Cut Back. The electronics industry is rapidly catching up with the energy shortage. Energy conserving thermostats are now available with computerized controls. These allow you to turn the furnace up, down, on or off to varying temperatures at different times of the day. Prices range from about $30 for the manual version to more than $100 for the computerized models.

Newer water heaters are energy conscious. You can buy one, for instance, that heats only during the local utility's off-peak hours. Some thermostats (different models are available for hydronic and forced-air heat) anticipate temperature changes by measuring outdoor, rather than indoor, temperatures. Water heaters currently imported from England heat at the spigot, rather than through a tank.

Hardware stores are selling kits to wrap hot water heaters in a blanket of insulation. But take care. Underwriters Laboratory has warned that these should not cover connection and control boxes.

Zone Heat. Energy experts agree on at least one thing. If you can lower your whole house temperature and heat just one room you will save money as long as you continue to use the same kind of fuel. A through-the-wall heat pump (similar in size and shape to standard room air conditioners) is one method of producing localized comfort. One large enough to heat a good-sized 20-by-20-foot room will cost about $1,200 installed. The heat pump both heats and cools. In the winter with the temperature over 30 degrees, the heat pump is far cheaper to operate than resistance heating. In very cold weather, its resistance heating (expensive) kicks on. Far cheaper in initial cost is the electric spare heater, both convection (hot air) and radiant types.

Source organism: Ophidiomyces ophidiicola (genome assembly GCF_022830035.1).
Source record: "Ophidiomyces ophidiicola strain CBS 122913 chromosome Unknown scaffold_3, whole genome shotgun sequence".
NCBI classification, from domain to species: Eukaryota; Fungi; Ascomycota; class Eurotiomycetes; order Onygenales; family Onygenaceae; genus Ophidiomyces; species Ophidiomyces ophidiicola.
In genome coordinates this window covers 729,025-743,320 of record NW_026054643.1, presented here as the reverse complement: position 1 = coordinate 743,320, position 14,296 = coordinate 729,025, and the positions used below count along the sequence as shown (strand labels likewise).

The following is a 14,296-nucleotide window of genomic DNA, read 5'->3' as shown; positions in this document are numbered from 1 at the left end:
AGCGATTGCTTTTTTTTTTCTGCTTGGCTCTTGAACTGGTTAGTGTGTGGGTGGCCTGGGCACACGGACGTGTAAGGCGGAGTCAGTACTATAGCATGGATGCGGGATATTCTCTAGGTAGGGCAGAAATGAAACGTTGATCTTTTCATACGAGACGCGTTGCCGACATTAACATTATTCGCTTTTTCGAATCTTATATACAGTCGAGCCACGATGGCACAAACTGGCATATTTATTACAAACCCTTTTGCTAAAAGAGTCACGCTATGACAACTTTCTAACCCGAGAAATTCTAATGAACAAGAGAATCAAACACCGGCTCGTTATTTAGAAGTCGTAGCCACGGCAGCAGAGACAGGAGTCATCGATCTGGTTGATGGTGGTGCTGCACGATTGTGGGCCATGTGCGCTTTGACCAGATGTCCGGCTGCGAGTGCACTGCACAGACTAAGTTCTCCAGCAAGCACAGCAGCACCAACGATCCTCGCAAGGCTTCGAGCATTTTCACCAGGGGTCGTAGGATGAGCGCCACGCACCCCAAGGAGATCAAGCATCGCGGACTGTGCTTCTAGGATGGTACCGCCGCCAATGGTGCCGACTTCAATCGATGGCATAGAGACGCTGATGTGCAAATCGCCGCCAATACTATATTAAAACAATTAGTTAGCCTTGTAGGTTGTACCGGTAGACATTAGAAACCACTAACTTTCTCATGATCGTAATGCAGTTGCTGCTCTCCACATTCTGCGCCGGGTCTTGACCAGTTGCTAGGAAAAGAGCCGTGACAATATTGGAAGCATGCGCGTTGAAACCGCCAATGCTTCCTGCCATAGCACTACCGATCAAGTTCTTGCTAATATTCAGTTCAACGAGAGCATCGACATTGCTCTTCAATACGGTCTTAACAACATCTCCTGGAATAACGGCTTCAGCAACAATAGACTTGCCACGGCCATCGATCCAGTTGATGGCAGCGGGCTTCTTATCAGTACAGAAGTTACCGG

Come the Big Freeze. Try to prepare for freezing pipes. The ones that freeze more often are those leading to outdoor faucets. Make sure these are drained by closing the indoor control valve and opening the faucet until it empties.Pipes can also freeze in unheated crawl spaces, basements or near windows. Heating wires are made to wrap around the pipes during the coldest winter moments. Insulation is available for the same purpose.

If pipes do freeze, unfreeze them before they burst. One of the simplest methods of doing so is to wrap the pipes with rags or burlap and soak them with boiling water. You can also use a heating pad, a hair dryer or a propane torch.

Torches, however, must be used carefully, away from any combustible walls, ceilings or joists. They can cause water inside the pipe to boil, so make sure the faucet is open before you torch. Move the flame from the ice block toward the faucet to allow steam to escape.

Community Involvement. If you are going to Key West and the neighbors decide to stay home, make sure at least they are aware of cold weather disasters in your house. Honeywell makes something called Winter Watchman. If the temperature in your house gets too cold, the thermostat in the little device causes it to turn on a light in the window, where your neighbor can see it.

Wrap up. You can wrap up alone, but with a friend is best. One product on the market intends to replace the quilt and the Army blanket. This combination sleeping bag/sarape zips up cacoon fashion. You may find walking difficult, but arm holes allow you to sit in your favorite chair by the fire and finish that novel. They cost around $50 and are available through such department stores as Woodward & Lothrop.

Remember, warmth is easiest with more than one person.